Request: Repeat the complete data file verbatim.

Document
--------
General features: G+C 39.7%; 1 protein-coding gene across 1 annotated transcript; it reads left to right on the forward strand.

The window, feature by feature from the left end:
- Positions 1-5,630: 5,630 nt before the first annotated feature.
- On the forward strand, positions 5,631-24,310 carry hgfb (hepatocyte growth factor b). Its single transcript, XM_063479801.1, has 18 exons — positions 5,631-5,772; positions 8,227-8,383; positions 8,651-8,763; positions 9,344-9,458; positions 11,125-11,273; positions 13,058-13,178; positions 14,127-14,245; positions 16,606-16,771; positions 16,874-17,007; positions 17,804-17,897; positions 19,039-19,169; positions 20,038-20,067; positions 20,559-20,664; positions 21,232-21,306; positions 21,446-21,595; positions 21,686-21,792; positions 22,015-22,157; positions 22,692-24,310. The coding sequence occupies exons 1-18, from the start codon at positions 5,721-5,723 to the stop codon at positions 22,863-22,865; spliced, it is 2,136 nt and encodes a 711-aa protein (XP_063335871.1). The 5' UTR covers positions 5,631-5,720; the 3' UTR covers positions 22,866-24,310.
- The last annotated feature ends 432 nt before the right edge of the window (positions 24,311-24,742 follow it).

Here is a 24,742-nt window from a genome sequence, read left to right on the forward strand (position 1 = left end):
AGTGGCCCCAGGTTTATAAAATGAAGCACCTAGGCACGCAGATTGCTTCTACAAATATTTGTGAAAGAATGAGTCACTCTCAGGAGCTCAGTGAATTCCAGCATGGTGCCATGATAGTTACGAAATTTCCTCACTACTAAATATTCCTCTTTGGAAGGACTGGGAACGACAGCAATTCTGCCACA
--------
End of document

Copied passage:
General features: G+C 39.7%; 1 protein-coding gene across 1 annotated transcript; it reads left to right on the forward strand.

The window, feature by feature from the left end:
- Positions 1-5,630: 5,630 nt before the first annotated feature.
- On the forward strand, positions 5,631-24,310 carry hgfb (hepatocyte growth factor b). Its single transcript, XM_063479801.1, has 18 exons — positions 5,631-5,772; positions 8,227-8,383; positions 8,651-8,763; positions 9,344-9,458; positions 11,125-11,273; positions 13,058-13,178; positions 14,127-14,245; positions 16,606-16,771; positions 16,874-17,007; positions 17,804-17,897; positions 19,039-19,169; positions 20,038-20,067; positions 20,559-20,664; positions 21,232-21,306; positions 21,446-21,595; positions 21,686-21,792; positions 22,015-22,157; positions 22,692-24,310. The coding sequence occupies exons 1-18, from the start codon at positions 5,721-5,723 to the stop codon at positions 22,863-22,865; spliced, it is 2,136 nt and encodes a 711-aa protein (XP_063335871.1). The 5' UTR covers positions 5,631-5,720; the 3' UTR covers positions 22,866-24,310.
- The last annotated feature ends 432 nt before the right edge of the window (positions 24,311-24,742 follow it).

Here is a 24,742-nt window from a genome sequence, read left to right on the forward strand (position 1 = left end):
AGTGGCCCCAGGTTTATAAAATGAAGCACCTAGGCACGCAGATTGCTTCTACAAATATTTGTGAAAGAATGAGTCACTCTCAGGAGCTCAGTGAATTCCAGCATGGTGCCATGATAGTTACGAAATTTCCTCACTACTAAATATTCCTCTTTGGAAGGACTGGGAACGACAGCAATTCTGCCACA